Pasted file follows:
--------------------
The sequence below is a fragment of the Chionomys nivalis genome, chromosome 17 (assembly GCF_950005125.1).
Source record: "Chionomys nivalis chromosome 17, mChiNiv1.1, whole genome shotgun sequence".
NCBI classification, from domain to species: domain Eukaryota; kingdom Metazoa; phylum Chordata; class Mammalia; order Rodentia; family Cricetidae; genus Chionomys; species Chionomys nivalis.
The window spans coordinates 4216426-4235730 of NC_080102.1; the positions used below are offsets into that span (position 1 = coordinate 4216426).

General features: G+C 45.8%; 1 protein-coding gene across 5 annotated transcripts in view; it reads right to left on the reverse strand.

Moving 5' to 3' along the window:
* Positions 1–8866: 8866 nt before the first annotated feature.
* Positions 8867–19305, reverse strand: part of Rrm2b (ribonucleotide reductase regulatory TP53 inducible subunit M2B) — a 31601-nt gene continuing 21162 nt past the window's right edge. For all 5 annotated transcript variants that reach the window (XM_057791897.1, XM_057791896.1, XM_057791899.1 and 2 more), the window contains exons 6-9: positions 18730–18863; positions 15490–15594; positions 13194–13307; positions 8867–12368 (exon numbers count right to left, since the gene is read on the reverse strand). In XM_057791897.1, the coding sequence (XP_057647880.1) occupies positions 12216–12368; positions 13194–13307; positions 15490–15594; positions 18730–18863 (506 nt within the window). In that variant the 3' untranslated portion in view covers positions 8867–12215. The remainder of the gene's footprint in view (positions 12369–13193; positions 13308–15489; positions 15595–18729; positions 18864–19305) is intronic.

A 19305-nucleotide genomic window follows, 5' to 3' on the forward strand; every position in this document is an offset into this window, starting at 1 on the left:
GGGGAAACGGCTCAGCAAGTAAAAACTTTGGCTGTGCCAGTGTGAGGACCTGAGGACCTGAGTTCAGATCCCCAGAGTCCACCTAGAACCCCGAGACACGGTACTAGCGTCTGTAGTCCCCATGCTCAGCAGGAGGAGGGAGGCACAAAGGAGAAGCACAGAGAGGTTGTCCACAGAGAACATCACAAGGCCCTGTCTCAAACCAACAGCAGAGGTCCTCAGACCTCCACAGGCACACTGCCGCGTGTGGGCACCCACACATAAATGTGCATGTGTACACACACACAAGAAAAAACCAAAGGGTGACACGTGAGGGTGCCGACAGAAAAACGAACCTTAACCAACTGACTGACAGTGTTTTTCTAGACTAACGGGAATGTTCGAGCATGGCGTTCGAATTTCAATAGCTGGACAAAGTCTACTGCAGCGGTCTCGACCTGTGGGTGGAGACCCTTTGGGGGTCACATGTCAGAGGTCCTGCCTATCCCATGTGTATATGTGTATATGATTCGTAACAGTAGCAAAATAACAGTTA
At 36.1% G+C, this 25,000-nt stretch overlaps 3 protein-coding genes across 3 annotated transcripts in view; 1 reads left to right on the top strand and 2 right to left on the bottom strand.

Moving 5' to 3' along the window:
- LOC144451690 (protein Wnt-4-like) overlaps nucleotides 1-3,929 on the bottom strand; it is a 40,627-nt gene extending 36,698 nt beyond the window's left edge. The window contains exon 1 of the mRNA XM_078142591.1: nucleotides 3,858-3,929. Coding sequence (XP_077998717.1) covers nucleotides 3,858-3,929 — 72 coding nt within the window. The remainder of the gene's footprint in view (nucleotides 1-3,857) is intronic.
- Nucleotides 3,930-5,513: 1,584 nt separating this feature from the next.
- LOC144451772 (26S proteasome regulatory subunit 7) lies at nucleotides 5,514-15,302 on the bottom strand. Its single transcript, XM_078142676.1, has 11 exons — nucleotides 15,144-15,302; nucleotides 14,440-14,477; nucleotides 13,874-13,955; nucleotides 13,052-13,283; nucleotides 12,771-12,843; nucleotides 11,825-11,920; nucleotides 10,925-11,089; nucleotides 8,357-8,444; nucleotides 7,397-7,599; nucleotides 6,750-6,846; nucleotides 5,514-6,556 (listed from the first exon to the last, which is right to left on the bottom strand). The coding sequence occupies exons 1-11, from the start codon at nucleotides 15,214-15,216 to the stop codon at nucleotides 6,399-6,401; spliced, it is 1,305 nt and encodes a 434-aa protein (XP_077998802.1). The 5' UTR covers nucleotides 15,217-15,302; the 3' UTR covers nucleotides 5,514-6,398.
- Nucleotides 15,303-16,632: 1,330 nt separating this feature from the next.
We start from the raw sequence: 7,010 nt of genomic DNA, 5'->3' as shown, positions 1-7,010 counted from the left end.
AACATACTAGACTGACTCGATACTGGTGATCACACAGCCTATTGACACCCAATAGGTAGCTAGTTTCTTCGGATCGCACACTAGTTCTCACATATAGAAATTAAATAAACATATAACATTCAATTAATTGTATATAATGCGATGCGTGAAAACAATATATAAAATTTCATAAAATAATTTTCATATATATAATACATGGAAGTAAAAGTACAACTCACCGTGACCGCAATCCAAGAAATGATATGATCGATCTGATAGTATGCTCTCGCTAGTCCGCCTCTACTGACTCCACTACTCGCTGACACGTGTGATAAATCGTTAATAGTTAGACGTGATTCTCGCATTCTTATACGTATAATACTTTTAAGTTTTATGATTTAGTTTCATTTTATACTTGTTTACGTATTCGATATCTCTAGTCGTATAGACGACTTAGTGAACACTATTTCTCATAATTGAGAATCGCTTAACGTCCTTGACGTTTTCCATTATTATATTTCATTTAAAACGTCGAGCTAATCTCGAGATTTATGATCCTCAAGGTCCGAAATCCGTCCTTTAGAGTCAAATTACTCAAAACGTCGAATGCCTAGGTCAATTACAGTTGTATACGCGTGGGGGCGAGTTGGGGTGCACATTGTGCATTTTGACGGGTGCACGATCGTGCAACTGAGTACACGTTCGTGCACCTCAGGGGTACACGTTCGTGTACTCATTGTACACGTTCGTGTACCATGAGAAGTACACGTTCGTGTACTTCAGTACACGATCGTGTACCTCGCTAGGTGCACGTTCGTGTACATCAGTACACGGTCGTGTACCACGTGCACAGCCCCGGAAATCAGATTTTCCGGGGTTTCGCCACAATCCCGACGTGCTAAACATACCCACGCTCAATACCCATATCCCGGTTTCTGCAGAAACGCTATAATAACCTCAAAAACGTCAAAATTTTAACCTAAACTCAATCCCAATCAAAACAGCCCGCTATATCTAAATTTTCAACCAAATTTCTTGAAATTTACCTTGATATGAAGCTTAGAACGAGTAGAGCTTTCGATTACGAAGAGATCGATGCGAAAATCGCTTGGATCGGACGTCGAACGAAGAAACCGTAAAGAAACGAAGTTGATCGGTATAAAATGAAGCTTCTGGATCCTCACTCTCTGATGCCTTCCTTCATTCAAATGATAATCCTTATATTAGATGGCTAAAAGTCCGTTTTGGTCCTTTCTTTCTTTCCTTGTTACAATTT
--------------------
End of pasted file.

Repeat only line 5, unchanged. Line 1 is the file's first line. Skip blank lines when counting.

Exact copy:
General features: G+C 45.8%; 1 protein-coding gene across 5 annotated transcripts in view; it reads right to left on the reverse strand.